On this day in 2011 Samoa skipped a day and jumped westwards across the international dateline – to align with trade partners.
As the clock struck midnight (10:00 GMT Friday) as 29 December ended, Samoa fast-forwarded to 31 December, missing out on 30 December entirely.
Samoa announced the decision in May in a bid to improve ties with major trade partners New Zealand and China.
The change comes 119 years after Samoa moved in the opposite direction. Then, it transferred to the same side of the international date line as the United States, in an effort to aid trade.
But New Zealand and Australia have become increasingly valuable trade partners for the country.
“You can hear the sound of a lot of vehicles going round town, going round the town centre clock and tooting their horns. People screaming,” he said.
“We have once again achieved another milestone in our history of Samoa.”
Samoan Former Prime Minister Tuila’epa Sailele Malielegaoi said he expected to see immediate benefits from the change, particularly for the tourist industry, as Samoans would now have five working days of continuous contact with counterparts in New Zealand and Australia.
“While it’s Friday here, it’s Saturday in New Zealand, and when we’re at church on Sunday, they’re already conducting business in Sydney and Brisbane,” the leader of opposition said in the countdown to the switch.
Mr Malielegaoi later said he had just attended a ceremony to signal the change in time zone which was followed by morning tea and coffee for the people who had attended to “applaud the occasion”.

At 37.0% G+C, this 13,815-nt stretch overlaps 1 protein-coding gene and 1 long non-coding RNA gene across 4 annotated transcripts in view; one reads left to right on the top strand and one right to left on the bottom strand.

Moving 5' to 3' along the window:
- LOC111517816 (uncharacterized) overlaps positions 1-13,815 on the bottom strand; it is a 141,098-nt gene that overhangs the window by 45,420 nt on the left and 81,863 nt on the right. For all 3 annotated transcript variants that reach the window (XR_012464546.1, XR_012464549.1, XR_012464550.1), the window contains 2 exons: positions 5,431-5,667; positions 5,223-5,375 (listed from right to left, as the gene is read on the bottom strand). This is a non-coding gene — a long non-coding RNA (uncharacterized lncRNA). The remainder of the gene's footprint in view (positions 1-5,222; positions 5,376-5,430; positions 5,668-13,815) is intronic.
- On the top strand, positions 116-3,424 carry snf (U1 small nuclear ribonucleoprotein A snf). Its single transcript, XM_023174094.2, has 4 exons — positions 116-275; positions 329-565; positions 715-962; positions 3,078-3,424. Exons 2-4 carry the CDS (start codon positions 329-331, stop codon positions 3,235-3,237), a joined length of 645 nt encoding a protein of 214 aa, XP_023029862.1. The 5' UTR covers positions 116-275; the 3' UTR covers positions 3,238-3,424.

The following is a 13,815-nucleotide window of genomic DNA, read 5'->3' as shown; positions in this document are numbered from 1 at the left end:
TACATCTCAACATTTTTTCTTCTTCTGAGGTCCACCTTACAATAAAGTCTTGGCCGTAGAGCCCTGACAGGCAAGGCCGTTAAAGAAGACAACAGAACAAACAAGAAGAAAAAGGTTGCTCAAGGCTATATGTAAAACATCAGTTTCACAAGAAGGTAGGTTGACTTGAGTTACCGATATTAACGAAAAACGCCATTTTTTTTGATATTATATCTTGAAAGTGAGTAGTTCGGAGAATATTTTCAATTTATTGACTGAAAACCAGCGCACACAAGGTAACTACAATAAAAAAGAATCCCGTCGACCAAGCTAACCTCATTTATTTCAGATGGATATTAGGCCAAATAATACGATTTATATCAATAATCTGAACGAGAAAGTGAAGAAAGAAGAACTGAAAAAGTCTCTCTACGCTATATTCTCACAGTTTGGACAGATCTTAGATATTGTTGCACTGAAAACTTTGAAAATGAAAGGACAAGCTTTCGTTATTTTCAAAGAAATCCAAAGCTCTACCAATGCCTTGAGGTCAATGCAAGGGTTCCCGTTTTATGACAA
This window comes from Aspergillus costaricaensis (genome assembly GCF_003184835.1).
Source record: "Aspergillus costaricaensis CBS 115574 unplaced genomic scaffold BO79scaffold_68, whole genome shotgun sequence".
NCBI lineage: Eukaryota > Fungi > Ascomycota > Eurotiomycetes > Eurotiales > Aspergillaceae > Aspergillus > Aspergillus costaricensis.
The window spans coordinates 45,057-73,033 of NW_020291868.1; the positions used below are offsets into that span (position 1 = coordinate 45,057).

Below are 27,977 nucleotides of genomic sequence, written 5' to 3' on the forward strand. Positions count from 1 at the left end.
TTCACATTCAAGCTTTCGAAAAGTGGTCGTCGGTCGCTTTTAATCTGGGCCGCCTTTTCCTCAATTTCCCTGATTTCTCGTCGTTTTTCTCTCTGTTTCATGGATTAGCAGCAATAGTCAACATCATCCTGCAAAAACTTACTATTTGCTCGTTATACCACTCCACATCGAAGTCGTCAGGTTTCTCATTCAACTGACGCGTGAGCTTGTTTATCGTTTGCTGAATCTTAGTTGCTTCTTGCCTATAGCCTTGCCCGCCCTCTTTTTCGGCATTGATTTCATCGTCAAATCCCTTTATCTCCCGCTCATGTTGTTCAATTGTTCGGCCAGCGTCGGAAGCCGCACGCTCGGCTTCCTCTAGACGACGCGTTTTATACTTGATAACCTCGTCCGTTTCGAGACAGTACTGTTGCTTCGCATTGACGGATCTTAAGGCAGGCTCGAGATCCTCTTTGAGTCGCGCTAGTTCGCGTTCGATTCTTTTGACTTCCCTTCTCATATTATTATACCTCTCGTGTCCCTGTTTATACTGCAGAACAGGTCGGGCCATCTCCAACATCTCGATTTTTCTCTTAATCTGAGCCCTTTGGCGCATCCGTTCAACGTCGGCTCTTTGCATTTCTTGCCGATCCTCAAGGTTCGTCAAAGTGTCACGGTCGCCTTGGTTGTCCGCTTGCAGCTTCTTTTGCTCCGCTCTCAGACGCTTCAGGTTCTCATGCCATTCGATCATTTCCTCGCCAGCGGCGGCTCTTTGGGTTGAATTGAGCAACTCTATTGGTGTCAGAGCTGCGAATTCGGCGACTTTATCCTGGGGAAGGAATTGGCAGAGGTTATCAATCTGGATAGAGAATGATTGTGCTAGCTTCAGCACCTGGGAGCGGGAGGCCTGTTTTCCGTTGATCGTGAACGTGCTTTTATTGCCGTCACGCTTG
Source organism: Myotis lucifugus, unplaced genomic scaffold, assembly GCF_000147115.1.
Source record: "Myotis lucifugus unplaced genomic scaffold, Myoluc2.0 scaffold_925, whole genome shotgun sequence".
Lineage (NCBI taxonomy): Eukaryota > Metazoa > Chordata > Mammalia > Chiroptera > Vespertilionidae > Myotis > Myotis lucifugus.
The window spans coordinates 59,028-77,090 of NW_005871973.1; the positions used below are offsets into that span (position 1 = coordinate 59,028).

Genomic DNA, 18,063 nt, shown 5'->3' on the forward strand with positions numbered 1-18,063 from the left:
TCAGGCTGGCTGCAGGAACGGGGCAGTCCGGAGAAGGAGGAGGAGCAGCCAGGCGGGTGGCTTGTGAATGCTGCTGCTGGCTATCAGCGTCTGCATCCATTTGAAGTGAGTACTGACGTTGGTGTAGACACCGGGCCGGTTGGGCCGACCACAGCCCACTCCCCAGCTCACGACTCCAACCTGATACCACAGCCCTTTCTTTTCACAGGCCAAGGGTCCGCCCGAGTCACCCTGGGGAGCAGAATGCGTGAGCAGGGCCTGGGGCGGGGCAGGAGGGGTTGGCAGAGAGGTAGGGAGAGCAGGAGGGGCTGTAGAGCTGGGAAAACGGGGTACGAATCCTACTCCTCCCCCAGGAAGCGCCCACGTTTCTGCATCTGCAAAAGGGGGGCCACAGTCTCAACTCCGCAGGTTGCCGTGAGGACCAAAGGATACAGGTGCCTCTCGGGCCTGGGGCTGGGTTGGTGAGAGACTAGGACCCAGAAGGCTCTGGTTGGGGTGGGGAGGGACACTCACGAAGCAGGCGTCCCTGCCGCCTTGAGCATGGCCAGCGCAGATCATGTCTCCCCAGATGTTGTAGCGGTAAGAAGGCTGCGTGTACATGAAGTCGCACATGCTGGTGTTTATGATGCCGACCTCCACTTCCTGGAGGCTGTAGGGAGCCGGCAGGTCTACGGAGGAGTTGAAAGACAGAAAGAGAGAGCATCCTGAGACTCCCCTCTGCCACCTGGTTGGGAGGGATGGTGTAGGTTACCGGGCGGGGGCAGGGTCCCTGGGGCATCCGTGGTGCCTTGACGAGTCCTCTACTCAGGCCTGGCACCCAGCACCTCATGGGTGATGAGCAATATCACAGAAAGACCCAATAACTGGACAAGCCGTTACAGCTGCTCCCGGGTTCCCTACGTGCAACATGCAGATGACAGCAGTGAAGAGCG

He added that the change would have particular benefits for Samoans needing to travel to New Zealand to attend to family business.
He suggested Pacific tourists could celebrate the same day twice, because American Samoa next door stays on the other side of the dateline.
“You can have two birthdays, two weddings and two wedding anniversaries on the same date – on separate days – in less than an hour flight across [the ocean], without leaving the Samoan chain,” Former Prime Minister enthused.
Crossing the international dateline in 2011 meant December 30th babies missed their birthdays and new born babies were born on the 31st instead of the 30th.
The Westpac Samoa Bank now known as the Bank of the South Pacific (BSP) had good news for its customers, too.
“This is a very significant day in the history of Samoa and for some time now we’ve been planning and programming our systems to deal with the event,” said Micheal Mjaskal, it’s general manager at the time.
“Customers can be assured that Westpac will not charge interest on credit and loan facilities for the missing day. However, we will pay the appropriate interest on interest bearing deposits for the missing day even though we are not obligated by law.”
Samoa has crossed the international dateline before. in 1892, its then king was persuaded to fall in step with American ships sailing west to San Francisco. That shift gave the Samoan calendar an extra day that meant consecutive fourths of July.